Sassy showing – your quick guide to classes for horse showing – by Stephen Biddlecombe of SB Bits

Your quick guide to classes for horse showing – 

MOUNTAIN AND MOORLAND

Ponies eligible for Mountain and Moorland (or M&M) classes include the Connemara, Dales, Fell, Highland, Welsh Sections A, B, C, and D, the Dartmoor, Exmoor, New Forest, and Shetland. Whether in-hand or ridden, the judge seeks a ‘true to type’ animal, displaying inherent breed characteristics.

The 148cm Show Pony Rhos Eblem, ridden by Chloe Waugh and owned by James Stuart, of Blackwood Stables, Carrutherstown.

The 148cm Show Pony Rhos Eblem, ridden by Chloe Waugh and owned by James Stuart, of Blackwood Stables, Carrutherstown.

RIDDEN SHOW PONIES

These classes are split into sections governed by pony height and rider age. Usually of finer substance than its native counterparts, the ridden show pony is of fine breeding, with excellent conformation. He demonstrates free movement and elegance, with the manners to carry a child rider. In Lead rein classes for riders aged under seven, a handler leads the pony.

RIDING HORSES

The riding horse has excellent conformation, with emphasis on the quality of the limbs, which must be hard, flat, and free from blemishes.

His neck should be of a good length and he should have a sloping shoulder, for a comfortable ride. Obedience, self-carriage, and calmness are key. 

SPECIFIC ‘TYPE’ CLASSES

Cobs – the lightweight or heavyweight cob stands between 148cms -155cms; Maxi Cob classes are for horses exceeding 155cms. The show cob has ‘bone and substance’ and is capable of carrying a substantial weight. The Cob – a type rather than a breed – should be well mannered with the attributes of a good hunter: low movement and a comfortable ride.

Ex-racehorse classes are popular - Picture by  racehorse-trainer Scott Dixon.

Ex-racehorse classes are popular – Picture by racehorse-trainer Scott Dixon.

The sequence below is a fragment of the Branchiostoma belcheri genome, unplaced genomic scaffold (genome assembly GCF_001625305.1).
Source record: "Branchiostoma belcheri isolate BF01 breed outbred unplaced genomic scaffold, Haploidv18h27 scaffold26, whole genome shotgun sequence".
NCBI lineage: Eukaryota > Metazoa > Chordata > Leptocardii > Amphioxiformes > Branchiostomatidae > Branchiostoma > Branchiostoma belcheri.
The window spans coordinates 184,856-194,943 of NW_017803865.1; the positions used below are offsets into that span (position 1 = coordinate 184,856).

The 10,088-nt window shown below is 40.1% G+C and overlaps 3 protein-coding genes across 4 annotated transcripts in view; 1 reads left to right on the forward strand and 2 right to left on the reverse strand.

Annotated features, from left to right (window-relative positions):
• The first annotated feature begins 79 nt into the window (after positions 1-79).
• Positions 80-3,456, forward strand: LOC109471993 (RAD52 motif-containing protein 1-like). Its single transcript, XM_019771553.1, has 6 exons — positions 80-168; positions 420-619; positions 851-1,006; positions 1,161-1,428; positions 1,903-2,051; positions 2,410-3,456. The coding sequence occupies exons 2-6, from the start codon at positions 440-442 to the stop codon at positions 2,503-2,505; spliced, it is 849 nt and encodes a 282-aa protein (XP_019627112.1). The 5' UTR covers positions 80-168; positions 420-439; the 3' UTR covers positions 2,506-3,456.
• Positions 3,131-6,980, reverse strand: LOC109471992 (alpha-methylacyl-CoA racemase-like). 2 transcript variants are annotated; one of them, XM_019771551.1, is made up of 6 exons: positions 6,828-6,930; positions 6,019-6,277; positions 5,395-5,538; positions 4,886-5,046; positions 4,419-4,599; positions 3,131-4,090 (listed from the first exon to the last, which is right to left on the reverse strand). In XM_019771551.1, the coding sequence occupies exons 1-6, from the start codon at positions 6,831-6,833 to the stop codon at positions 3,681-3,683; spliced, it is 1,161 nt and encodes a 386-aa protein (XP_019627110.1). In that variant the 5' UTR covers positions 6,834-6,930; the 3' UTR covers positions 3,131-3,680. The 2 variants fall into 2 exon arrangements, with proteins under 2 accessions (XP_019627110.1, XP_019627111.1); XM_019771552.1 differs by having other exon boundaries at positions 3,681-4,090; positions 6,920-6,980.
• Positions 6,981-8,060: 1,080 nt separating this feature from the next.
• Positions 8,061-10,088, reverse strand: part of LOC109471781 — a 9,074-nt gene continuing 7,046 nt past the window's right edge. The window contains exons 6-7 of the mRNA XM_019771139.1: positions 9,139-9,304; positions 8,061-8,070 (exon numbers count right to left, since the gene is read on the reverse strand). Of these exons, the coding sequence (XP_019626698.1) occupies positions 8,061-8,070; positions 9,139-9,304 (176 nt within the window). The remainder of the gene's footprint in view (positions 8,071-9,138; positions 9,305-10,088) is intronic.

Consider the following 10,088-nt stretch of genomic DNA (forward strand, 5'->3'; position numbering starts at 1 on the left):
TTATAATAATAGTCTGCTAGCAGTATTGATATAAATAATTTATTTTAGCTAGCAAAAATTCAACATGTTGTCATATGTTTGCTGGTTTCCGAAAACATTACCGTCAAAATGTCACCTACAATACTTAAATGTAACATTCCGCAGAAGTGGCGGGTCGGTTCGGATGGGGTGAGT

Ex-racehorse classes – an increasing number of classes now exists, predominantly run under the auspices of the Retraining of Racehorses Tattersalls Show Series. (From 2018, the first two placings at each RoR qualifying show will go forward to the championship at the Hickstead Derby Meeting. There will also be a prize for the highest placed Veteran aged 15 years or over. From 2018, in ten RoR Tattersalls Show Series Qualifier’s, there will also be a prize for the highest placed amateur.)

SHOW AND WORKING HUNTERS

Show hunter (or ridden hunter) classes are aimed at animals that ‘could give their owners a good day’s hunting’, that are of a heavier build than the riding horse. There are lightweight, middleweight, and heavyweight classes, dependant on the size of bone just below the knee. These horses must work with a long, low stride that covers plenty of ground, and be extremely responsive. In working hunter classes, horses need to have all the attributes of the show hunter, plus the ability to jump rustic fences in a calm and balanced manner.

 

Working hunter pony classes follow the same format, but are usually categorised by height rather than weight.

Bitting for showing

Ponies in Leading rein classes must be shown in a snaffle. (You will find over thirty types of snaffle at retailer World Wide Tack). Snaffles are also preferred for In-hand classes. For ridden classes, some people use a snaffle, although Pelhams are perhaps the most popular bit – again, the Pelham range at World Wide Tack is extensive). Double bridles are also often used in show classes.

Dress and turnout

The following guidance is edited from the dress and turnout code for ridden hacks, cobs and riding horses, provided by the British Show Horse Association. It relates to county shows and day-time international shows.

Show rider Francesca Murrell beautifully turned out.

Show rider Francesca Murrell beautifully turned out for her breed class and age group.

Dress code (ridden hacks, cobs and riding horses):

Plain fawn or buff coloured breeches – not white.

Plain black or brown boots.

Garter straps. Points must face outwards.

Spurs should be worn by exhibitors and must be high on the heel of the boot, and horizontal – but they may be dummies.

Any form of leather or string gloves.

Plain malacca or leather cane, not to exceed 32”.

Collar and ordinary tie. Tie must be pinned down.

Ordinary shirt. No earrings to be worn.

 

 

 

 

Turn out code: (hacks and riding horses):

Manes plaited, tails pulled and heels trimmed.

Double bridle or Pelham. (Snaffle bridles may be worn in Novice Classes).

Saddles should be reasonably straight cut.

Horses’ shoes of light steel or aluminium plate.

Coloured browbands.

Numnahs, if worn, should be as small as possible.

Stirrup irons should be sufficiently large to accommodate judges’ feet and have adjustment in the leathers for short and long length.

 

 

 

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